Managing the Psychology can be as Important as Managing the Physiology
To support weight loss it is important to consider the contribution of psychology to weight management. An individual’s psychology can have a big influence on their weight.
To support someone to lose weight it is important to address the psychological aspects.   Some areas to consider are:  
Develop a positive mental approach to healthy lifestyle
  • Focus on being healthy rather than losing weight.
  • See healthy food and exercise as being enjoyable (reward) rather than a chore (punishment)
Identify and address emotional issues
  • Identify emotional triggers for unhealthy eating and develop alternative strategies to deal with the emotion e.g. going for a walk, talking to a friend, take deep breaths.
Address brain chemical contribution
  • Exercise to increase dopamine levels instead of eating
  • Use portion control to monitor how much to eat, rather than rely on messages from the brain.
Positive thinking, affirmations and visualisation
  • Reframe success and failure 
  • Visualise yourself as already being your ideal weight.
  • Use affirmations to reduce effects of emotional eating.
Set realistic, achievable goals
  • Monitor goals through journaling and diary writing
Getting someone to start a diet and exercise program is the most obvious task for any weight loss consultant. If someone comes to you for help, they are likely to have the motivation to start doing what you prescribe. To be effective though; they need to keep doing it, and that may be a much harder thing to achieve.
Your client should be made aware of triggers to relapses so that they can hopefully avoid them. As an adviser you should encourage your client to reflect on previous relapses and provide tips to avoid them. 
Here are a few tips which may prove useful
  • Stick to a routine. Breaking an established routine is one of the fastest ways to relapse. Clients should therefore, be advised to continue with any new routines that have been successful e.g. keeping up with a new exercise program or their resolve to eat breakfast.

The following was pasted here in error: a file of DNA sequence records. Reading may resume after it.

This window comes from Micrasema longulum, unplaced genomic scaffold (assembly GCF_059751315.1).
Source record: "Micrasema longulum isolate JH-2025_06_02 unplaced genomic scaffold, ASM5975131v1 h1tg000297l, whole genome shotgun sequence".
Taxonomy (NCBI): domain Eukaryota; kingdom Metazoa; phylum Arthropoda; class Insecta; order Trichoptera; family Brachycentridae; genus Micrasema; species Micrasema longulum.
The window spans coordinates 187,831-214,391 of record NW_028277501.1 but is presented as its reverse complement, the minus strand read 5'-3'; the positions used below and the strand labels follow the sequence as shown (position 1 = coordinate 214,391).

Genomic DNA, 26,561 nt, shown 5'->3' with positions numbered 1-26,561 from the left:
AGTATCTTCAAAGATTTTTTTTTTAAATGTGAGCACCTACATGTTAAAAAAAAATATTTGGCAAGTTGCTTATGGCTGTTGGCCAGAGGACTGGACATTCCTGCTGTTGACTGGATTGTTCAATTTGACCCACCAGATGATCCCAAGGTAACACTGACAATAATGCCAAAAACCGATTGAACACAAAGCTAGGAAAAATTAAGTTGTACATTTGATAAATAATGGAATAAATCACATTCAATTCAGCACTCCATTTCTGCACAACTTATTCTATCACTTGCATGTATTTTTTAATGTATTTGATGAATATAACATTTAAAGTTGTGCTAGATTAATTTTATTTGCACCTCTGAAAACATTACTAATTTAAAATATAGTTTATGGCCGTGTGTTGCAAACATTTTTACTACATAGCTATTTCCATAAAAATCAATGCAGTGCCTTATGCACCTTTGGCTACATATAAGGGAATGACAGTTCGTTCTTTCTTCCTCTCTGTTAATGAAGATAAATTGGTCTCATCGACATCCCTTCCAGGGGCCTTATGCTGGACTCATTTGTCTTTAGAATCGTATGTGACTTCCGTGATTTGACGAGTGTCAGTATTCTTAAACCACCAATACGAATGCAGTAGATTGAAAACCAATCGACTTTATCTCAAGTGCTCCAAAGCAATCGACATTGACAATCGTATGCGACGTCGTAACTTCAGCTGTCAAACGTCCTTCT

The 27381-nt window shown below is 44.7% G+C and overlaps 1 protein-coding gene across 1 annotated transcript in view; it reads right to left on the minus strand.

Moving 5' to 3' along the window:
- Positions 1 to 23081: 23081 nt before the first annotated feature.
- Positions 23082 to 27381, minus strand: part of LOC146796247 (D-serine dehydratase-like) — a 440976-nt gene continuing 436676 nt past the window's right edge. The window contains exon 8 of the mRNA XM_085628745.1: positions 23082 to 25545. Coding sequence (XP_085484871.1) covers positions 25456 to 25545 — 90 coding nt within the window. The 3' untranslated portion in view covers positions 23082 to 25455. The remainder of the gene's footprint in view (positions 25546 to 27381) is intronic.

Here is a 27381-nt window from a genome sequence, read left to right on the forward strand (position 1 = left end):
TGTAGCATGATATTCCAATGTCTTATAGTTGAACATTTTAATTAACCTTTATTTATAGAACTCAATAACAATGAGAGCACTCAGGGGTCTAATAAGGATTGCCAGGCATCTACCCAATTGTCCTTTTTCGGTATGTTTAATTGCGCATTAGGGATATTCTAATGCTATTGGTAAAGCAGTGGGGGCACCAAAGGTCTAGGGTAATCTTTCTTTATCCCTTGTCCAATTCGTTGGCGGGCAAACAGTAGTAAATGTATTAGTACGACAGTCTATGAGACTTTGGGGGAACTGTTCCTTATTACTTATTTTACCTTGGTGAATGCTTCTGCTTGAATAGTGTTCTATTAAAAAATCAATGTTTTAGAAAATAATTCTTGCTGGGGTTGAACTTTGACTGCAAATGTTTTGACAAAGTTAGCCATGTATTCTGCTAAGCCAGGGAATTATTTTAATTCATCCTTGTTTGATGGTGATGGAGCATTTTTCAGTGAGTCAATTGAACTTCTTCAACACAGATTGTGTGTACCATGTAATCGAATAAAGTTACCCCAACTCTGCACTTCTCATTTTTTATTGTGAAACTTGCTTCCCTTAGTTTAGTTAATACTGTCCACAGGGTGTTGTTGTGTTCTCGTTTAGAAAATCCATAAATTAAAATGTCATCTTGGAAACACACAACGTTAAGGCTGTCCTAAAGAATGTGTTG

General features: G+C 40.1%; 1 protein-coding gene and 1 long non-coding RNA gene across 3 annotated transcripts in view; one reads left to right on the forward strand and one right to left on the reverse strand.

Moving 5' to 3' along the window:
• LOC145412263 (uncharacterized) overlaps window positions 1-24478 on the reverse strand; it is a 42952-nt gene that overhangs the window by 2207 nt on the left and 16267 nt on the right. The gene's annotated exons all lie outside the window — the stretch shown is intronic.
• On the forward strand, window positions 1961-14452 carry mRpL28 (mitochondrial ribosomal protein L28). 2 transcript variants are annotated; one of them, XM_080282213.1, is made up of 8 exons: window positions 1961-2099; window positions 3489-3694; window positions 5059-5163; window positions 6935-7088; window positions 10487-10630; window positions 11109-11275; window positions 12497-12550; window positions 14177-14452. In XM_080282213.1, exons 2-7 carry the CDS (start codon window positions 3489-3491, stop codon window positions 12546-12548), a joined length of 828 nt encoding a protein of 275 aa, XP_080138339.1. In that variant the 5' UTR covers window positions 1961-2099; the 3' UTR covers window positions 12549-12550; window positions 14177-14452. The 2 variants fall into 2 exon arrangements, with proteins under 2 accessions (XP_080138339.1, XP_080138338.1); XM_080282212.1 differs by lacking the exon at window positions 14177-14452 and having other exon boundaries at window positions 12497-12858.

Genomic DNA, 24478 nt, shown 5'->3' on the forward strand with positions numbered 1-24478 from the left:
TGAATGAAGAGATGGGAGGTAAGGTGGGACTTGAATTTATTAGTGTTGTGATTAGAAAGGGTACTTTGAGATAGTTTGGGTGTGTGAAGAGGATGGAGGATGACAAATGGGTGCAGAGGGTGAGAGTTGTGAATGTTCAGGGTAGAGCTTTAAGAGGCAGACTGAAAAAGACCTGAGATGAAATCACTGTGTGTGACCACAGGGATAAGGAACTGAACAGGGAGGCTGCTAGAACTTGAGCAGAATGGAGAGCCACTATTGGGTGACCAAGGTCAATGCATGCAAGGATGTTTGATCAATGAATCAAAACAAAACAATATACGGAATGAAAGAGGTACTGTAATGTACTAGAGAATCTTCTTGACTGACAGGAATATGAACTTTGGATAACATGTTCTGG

• Continued monitoring. As clients start losing weight they may stop keeping a food diary to keep track of eating patterns. Unfortunately this may prevent them from spotting unhealthy foods that may start to creep back into their diet. For these clients it is easy for them to believe that a piece of cake eaten was a ‘one off’ while a food diary may show where these ‘one off treats’ are starting to become a more regular occurrence. 
  • Keep up with regular weight checks.  Research has highlighted that regular weight checks are positively linked with both losing weight and maintaining weight loss. A weekly weight check will allow clients to see where any lost weight starts to creep back and allow clients to lose the odd pound or kilogram they have regained before it turns into many more.
  • Provision of a reward system for losing weight and keeping it off. Rewards are incentives to keep the motivation going and can be a slights break from the diet or exercise program or something meaningful to your client e.g. having a bubble bath or buying a new dress.
Avoid a Relapse
Clients unfortunately suffer relapses where they have returned them to their old behaviour. As an advisor you should try and identify the causes for the relapse and offer positive suggestions and support to help get them back on track. Also reassure your client that relapse is an inevitable part of behaviour change.